Of course, substance abuse in adulthood is often a result of a lack of effective coping skills for one’s trauma. Many survivors of childhood abuse were not given tools as children to effectively cope with their trauma. Often, the people who normally supply those skills are the ones causing their abuse. If and when these children make it to adulthood, their trauma is often brushed off or ignored, and they are often faced with the pressure of surviving in adulthood with the abilities and resources available to them. They are then pushed into coping with their issues on a daily basis to survive instead of resolving their trauma in a healthy way. Many times, a lack of resources and coping skills leads survivors to believe that facing and resolving their childhood trauma is too difficult or even impossible. This leads them to “escape” through substance abuse instead.


Childhood Trauma and Drug Abuse
Photo Courtesy of Robert F. Anda, MD, MS, Slide 18

What Should I Do if I Have a High ACE Score?

If you have experienced a great deal of childhood trauma, that does not mean you will inevitably suffer from addiction. Everyone is different. This study only revealed that addiction and adverse childhood experiences are correlated, not that they are intrinsically linked.

Seek Therapy

A great first step to take in recovering from childhood trauma is to seek help from a trained professional. Some therapists specialize in trauma. These individuals are experienced and knowledgeable about trauma recovery and can help guide you through that process. They can also teach you valuable coping skills. These skills will be helpful to combat stress and conflict in a healthy way. Therefore, you can feel confident in your ability to handle stressful life situations without turning to self-destructive means.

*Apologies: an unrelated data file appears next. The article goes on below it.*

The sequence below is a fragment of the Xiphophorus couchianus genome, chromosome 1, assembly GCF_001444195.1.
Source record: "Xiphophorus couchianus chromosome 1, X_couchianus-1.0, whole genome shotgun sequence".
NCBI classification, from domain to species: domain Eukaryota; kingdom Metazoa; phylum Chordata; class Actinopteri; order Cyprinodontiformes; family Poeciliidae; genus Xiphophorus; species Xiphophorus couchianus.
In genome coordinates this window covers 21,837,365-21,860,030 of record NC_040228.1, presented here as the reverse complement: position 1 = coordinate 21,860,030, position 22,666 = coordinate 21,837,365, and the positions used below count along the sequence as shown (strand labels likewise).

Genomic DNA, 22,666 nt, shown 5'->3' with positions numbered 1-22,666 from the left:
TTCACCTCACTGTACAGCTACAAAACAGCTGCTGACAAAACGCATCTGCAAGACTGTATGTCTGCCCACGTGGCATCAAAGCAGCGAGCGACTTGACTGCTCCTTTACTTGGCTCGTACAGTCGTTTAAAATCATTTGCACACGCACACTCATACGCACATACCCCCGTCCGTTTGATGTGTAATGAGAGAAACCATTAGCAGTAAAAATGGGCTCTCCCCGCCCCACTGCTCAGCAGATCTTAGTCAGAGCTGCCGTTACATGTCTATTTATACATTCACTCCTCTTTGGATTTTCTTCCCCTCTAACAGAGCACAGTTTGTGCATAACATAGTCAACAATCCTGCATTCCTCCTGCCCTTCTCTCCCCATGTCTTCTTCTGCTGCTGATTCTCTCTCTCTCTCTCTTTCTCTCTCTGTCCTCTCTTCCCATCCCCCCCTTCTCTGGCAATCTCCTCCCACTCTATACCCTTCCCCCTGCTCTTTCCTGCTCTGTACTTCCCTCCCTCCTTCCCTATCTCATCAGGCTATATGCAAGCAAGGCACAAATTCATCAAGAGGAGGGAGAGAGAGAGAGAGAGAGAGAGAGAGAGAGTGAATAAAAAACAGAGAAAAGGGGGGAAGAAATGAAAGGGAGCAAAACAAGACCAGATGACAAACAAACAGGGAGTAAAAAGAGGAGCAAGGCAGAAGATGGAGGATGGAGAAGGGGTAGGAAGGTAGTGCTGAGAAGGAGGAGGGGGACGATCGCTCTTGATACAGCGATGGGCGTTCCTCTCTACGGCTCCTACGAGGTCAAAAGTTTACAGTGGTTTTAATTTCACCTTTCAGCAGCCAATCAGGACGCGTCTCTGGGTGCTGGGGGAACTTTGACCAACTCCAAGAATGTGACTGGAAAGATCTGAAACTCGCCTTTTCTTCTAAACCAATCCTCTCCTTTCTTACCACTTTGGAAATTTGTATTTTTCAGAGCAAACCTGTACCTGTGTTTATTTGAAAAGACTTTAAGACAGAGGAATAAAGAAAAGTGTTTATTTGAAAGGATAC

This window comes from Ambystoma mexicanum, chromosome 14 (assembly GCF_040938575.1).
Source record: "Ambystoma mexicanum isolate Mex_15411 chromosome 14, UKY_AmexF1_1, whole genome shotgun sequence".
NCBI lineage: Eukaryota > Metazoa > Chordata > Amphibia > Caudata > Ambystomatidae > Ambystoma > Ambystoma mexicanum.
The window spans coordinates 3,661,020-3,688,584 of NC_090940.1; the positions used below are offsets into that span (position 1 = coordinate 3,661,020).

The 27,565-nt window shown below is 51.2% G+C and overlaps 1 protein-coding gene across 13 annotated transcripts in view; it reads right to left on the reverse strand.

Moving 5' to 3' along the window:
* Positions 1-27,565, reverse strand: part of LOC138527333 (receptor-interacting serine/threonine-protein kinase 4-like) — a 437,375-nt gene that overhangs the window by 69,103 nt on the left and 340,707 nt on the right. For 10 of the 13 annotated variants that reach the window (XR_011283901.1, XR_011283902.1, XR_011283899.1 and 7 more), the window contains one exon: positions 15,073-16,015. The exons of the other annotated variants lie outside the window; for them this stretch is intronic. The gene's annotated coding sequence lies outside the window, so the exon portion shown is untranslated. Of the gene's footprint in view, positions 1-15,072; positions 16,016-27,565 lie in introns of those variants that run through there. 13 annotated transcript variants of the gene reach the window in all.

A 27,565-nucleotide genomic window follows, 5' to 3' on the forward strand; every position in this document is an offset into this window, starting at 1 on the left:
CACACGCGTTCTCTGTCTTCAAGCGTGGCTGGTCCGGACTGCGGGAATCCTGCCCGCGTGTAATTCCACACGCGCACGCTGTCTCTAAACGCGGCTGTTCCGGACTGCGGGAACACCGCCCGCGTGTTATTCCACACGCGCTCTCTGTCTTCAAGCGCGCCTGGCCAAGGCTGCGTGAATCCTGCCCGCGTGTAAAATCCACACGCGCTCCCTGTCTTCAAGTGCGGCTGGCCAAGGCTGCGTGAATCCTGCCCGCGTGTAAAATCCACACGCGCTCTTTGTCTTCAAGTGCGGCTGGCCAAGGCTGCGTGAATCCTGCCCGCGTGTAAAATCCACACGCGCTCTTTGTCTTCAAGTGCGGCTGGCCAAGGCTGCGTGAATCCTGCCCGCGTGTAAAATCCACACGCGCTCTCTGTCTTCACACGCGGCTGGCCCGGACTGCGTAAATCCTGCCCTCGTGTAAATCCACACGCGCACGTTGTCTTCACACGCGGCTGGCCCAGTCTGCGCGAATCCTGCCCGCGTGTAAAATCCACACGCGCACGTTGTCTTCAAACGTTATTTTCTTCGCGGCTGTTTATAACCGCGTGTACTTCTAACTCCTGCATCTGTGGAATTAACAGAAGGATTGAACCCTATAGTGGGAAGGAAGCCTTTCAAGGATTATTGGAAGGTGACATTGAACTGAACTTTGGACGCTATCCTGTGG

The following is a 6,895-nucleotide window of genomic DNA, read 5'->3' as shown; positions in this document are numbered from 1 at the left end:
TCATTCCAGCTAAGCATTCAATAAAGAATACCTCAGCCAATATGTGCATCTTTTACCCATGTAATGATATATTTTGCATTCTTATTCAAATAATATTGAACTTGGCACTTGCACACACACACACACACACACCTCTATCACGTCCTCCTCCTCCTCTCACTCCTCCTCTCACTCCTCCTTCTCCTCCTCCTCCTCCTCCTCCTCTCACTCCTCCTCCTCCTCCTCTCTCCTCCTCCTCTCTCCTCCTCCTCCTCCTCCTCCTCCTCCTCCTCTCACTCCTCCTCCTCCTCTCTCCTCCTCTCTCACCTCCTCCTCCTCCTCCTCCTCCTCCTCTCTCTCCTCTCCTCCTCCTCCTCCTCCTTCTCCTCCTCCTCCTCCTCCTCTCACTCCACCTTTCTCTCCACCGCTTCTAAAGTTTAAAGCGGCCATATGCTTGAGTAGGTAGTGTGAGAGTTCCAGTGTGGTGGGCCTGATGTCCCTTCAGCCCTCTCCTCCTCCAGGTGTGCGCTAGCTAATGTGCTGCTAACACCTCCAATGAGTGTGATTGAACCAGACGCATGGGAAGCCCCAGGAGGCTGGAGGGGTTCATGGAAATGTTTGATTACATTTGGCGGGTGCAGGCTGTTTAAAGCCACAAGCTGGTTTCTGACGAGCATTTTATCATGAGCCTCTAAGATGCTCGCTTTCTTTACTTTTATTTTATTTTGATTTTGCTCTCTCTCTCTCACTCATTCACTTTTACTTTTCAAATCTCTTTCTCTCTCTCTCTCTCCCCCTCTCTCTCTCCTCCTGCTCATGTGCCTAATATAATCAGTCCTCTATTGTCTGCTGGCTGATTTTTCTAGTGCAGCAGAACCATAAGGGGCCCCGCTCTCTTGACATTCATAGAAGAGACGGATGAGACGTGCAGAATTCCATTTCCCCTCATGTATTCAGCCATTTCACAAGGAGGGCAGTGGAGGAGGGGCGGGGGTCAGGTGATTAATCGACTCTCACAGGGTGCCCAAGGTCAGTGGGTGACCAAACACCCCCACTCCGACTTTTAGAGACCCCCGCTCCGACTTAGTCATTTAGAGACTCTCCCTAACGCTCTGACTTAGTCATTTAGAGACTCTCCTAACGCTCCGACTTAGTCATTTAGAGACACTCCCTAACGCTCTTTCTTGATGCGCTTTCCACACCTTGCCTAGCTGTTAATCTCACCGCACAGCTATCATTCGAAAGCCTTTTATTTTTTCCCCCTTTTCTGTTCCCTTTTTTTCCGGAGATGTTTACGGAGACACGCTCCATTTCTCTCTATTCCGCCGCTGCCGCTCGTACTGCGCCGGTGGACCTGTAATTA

Have A Support System

Additionally, having a support system such as friends, family, case-workers, or other trusted professionals is an important aspect of recovering from trauma. If you feel like you are in over your head, you can fall on your support system to help meet your needs.

How Liberty Bay Recovery Center Can Help

If you grew up in a family with a history of substance abuse and addiction, you can break the cycle. Recognizing the problem is the first step in creating change. If you are here, you have probably already started the work to do so. The next most important step is to see a professional to work through your trauma. This will help you become more aware of the ways you may perpetuate unhealthy learned behaviors. Therapists who do cognitive-behavioral therapy (CBT) with clients can help them to work through these ideas and essentially “re-wire” the brain to create alternative pathways to those created by trauma. If you truly want to break the cycle, and you are willing to invest the work necessary, then you can overcome the cycle of addiction within your family.

If you are currently suffering from addiction, help is out there. There are treatment facilities, such as Liberty Bay, that exist to help you recover and reach your full potential. In a treatment facility, one component of your care should include meeting with a therapist one-on-one for regular sessions. They can help you work through underlying causes for your addiction, such as childhood trauma. A trained professional will guide you through the healing process and help you to patch up the untreated wounds that may feed your addiction. At the same time, you should receive treatment in a group setting as well.

You Can Recover From Childhood Trauma and Addiction. Happy Recovery.

At Liberty Bay Recovery Center, our therapists do great work uncovering and helping to heal wounds that contribute to our residents’ substance abuse issues. By treating underlying causes as well as the addiction, our multi-faceted approach helps people reach long-term recovery.